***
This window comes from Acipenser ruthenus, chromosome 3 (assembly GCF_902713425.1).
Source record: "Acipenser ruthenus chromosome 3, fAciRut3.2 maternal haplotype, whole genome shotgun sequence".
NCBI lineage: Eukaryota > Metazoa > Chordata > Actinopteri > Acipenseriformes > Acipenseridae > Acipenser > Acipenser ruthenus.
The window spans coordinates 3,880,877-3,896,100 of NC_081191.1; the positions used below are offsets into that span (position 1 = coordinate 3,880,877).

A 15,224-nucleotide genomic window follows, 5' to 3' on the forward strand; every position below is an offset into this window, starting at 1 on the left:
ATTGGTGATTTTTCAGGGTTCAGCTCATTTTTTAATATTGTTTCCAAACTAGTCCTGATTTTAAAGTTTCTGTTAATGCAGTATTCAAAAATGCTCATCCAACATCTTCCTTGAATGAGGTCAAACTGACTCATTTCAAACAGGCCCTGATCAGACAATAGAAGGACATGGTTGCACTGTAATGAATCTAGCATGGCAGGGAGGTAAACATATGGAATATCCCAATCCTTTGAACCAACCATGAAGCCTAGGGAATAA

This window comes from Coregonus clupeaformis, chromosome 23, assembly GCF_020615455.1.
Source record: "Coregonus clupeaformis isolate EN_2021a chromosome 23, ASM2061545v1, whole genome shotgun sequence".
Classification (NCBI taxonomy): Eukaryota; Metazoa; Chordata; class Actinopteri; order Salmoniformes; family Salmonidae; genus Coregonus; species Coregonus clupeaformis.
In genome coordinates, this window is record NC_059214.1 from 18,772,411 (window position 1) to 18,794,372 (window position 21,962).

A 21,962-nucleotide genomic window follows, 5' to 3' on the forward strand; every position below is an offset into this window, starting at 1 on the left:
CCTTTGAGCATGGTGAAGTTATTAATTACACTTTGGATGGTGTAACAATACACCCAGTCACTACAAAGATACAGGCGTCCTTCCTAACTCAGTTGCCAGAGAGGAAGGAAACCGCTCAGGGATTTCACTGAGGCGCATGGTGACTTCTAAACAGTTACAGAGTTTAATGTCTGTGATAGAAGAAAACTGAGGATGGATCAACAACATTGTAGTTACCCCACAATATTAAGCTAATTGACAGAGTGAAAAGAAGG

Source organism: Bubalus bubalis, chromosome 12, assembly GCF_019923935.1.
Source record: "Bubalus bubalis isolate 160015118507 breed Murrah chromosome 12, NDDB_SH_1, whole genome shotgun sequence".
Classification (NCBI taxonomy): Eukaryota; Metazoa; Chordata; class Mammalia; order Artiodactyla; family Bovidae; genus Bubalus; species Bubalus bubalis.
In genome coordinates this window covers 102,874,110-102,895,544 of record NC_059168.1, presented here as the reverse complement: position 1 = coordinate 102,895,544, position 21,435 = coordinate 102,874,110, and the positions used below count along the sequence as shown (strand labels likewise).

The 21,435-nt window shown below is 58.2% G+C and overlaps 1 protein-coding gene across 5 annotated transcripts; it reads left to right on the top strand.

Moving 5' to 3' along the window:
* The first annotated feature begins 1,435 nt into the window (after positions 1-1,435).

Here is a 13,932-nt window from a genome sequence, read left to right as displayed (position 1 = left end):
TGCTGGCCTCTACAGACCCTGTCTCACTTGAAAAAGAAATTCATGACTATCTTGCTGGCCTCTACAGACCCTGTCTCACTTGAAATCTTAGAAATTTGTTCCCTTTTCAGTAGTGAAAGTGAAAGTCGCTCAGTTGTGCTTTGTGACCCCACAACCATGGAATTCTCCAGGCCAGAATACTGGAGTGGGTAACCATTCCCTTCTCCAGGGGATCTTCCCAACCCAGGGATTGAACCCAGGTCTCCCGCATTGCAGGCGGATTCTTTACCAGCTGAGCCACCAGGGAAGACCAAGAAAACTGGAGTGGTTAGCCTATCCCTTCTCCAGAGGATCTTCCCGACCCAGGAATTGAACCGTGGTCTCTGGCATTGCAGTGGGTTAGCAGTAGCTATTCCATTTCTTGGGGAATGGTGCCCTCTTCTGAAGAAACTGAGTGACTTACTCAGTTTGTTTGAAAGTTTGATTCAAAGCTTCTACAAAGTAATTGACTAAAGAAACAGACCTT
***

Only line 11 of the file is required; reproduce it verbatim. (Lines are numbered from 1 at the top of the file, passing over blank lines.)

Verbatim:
A 21,962-nucleotide genomic window follows, 5' to 3' on the forward strand; every position below is an offset into this window, starting at 1 on the left: